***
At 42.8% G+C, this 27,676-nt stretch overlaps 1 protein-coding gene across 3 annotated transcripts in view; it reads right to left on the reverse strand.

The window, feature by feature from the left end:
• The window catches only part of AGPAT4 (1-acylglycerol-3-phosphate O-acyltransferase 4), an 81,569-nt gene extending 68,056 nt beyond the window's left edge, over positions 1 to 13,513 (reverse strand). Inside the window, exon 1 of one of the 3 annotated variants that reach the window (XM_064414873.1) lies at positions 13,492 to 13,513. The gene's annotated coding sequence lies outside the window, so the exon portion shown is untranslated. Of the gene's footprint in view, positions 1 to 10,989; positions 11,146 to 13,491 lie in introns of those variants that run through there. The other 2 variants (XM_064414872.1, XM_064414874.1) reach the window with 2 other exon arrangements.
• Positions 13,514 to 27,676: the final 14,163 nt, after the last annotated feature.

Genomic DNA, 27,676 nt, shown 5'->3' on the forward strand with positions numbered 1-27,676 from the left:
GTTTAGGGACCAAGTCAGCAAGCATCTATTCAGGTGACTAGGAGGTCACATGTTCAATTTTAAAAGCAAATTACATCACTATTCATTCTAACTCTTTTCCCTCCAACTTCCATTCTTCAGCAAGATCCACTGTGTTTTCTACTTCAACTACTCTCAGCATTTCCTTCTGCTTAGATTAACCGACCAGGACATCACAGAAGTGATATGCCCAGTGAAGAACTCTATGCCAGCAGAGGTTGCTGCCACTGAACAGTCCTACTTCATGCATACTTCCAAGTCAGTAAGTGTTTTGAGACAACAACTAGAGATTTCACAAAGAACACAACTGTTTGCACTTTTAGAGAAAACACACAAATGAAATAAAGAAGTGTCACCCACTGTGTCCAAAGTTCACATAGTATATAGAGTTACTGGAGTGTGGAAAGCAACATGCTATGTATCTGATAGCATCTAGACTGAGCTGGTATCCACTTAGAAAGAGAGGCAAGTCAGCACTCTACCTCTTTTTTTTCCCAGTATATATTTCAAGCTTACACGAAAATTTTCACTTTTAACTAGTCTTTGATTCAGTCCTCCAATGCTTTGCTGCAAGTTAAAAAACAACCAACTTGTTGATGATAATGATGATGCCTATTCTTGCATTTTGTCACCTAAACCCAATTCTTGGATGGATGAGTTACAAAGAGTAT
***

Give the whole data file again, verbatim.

At 42.8% G+C, this 27,676-nt stretch overlaps 1 protein-coding gene across 3 annotated transcripts in view; it reads right to left on the reverse strand.

The window, feature by feature from the left end:
• The window catches only part of AGPAT4 (1-acylglycerol-3-phosphate O-acyltransferase 4), an 81,569-nt gene extending 68,056 nt beyond the window's left edge, over positions 1 to 13,513 (reverse strand). Inside the window, exon 1 of one of the 3 annotated variants that reach the window (XM_064414873.1) lies at positions 13,492 to 13,513. The gene's annotated coding sequence lies outside the window, so the exon portion shown is untranslated. Of the gene's footprint in view, positions 1 to 10,989; positions 11,146 to 13,491 lie in introns of those variants that run through there. The other 2 variants (XM_064414872.1, XM_064414874.1) reach the window with 2 other exon arrangements.
• Positions 13,514 to 27,676: the final 14,163 nt, after the last annotated feature.

Genomic DNA, 27,676 nt, shown 5'->3' on the forward strand with positions numbered 1-27,676 from the left:
GTTTAGGGACCAAGTCAGCAAGCATCTATTCAGGTGACTAGGAGGTCACATGTTCAATTTTAAAAGCAAATTACATCACTATTCATTCTAACTCTTTTCCCTCCAACTTCCATTCTTCAGCAAGATCCACTGTGTTTTCTACTTCAACTACTCTCAGCATTTCCTTCTGCTTAGATTAACCGACCAGGACATCACAGAAGTGATATGCCCAGTGAAGAACTCTATGCCAGCAGAGGTTGCTGCCACTGAACAGTCCTACTTCATGCATACTTCCAAGTCAGTAAGTGTTTTGAGACAACAACTAGAGATTTCACAAAGAACACAACTGTTTGCACTTTTAGAGAAAACACACAAATGAAATAAAGAAGTGTCACCCACTGTGTCCAAAGTTCACATAGTATATAGAGTTACTGGAGTGTGGAAAGCAACATGCTATGTATCTGATAGCATCTAGACTGAGCTGGTATCCACTTAGAAAGAGAGGCAAGTCAGCACTCTACCTCTTTTTTTTCCCAGTATATATTTCAAGCTTACACGAAAATTTTCACTTTTAACTAGTCTTTGATTCAGTCCTCCAATGCTTTGCTGCAAGTTAAAAAACAACCAACTTGTTGATGATAATGATGATGCCTATTCTTGCATTTTGTCACCTAAACCCAATTCTTGGATGGATGAGTTACAAAGAGTAT